A change of perspective
Since I returned from Haiti, people have asked me, “How was your trip?” This is a hard question to answer. If I say, “I had a great time!” people look at me funny. If I reply, “It was really good we were there, but it is a hard country to be in,” people nod knowingly and await stories of why it was hard to be there.
On my desk at the church sits a figure that struck a chord with me. It is the symbol of Haitian freedom. It is a man kneeling with his machete resting in his hand on the ground. His face is tuned up to the sky and he is blowing into a conch shell signaling the victory of the slaves over the French. If I look at him long enough I think I can hear the sound of freedom. Haiti is a country that was born from conflict and has remained in conflict for most of its history.
Ten of us from Marion Presbyterian Church went down for nine days. In that time we built one two-room 12-foot by 24-foot house and painted 10 other houses of the same dimensions. These homes have no kitchens and no plumbing, but in the area of Port au Prince that we were building and painting, these were good homes. The people we encountered were wonderful. The adults and children were gracious to us and appreciative of the work that we did.
The facility we stayed in was called the Blanchard Compound and it was one of four compounds that Haiti Outreach Ministries operates. These compounds each have a church and a school; some of them had medical clinics and solar-powered water filtration units. The first night we arrived one of the church choirs was practicing for Sunday’s service. They sounded amazing and they practiced for hours. We were serenaded by them again Saturday night as we drifted off to sleep. Sunday morning was a three-and-a-half hour church service with lots of music and about 2,000 people. To say this was more church than we were used to is an understatement.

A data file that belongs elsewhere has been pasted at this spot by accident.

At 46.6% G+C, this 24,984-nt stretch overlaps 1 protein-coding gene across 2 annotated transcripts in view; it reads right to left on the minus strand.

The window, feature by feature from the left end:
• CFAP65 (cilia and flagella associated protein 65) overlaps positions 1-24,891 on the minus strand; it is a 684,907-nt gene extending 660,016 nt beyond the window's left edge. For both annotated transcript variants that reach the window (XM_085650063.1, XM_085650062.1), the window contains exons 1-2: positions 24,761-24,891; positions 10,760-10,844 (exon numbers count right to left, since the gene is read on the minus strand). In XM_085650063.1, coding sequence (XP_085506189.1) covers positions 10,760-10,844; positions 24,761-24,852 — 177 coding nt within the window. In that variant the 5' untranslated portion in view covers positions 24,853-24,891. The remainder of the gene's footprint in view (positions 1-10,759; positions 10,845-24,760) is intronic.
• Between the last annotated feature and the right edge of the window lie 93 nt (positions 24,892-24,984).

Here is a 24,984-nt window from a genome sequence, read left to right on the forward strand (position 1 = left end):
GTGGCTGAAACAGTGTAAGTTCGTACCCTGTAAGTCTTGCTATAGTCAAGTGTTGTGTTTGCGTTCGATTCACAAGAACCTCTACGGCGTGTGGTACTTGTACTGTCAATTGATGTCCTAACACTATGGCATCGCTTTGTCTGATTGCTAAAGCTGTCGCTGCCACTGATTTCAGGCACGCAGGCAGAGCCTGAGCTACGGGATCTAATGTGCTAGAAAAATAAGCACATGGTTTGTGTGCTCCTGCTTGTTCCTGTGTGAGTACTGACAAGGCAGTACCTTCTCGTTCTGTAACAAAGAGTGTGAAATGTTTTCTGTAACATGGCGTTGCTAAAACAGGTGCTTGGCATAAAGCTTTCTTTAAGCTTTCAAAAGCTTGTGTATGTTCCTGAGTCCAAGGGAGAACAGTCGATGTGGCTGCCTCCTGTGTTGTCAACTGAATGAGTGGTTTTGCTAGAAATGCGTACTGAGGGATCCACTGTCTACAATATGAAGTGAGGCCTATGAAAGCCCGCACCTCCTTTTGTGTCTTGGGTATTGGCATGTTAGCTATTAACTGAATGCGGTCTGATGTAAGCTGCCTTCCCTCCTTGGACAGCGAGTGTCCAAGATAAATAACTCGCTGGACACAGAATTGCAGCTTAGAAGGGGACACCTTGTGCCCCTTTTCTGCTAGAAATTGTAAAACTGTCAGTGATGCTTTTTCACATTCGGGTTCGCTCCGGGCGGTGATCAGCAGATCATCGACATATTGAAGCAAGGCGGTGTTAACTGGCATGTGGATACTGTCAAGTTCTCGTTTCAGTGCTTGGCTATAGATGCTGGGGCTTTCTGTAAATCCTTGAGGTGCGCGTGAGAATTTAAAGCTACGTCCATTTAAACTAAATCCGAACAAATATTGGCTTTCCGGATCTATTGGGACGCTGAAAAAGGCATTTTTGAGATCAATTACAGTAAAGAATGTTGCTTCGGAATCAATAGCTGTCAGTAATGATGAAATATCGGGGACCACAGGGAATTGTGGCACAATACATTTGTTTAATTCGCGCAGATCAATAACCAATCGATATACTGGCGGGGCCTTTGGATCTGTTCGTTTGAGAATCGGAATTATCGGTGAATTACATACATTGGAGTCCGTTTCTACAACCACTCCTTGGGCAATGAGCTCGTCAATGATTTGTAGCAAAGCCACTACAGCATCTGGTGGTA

Our mode of transportation around Port au Prince was by tap-tap, a truck with a covered bed and benches along each side for people to sit on. After more than a week of traveling by tap-tap, I don’t notice the potholes on some of our roads. After being in a city with 3 million people with no trash pick-up and no sewer system I have to admit I failed to even notice the pictures in the editorial from a couple weeks ago. I guess I was still seeing through my Haiti goggles.
Am I changed by my experience? I hope so. I hope that I have a fuller understanding of what it means to be content with the things with which I have been blessed. I hope that I am more likely to face the problems I realize and do something about them. I hope the story of the difference 10 of us can make in the world inspires us to work together in this community to see the difference we can make here with more than 10 of us. And finally I hope to return to Haiti someday to work alongside my Haitian brothers and sisters who see hope in places most of the world sees darkness.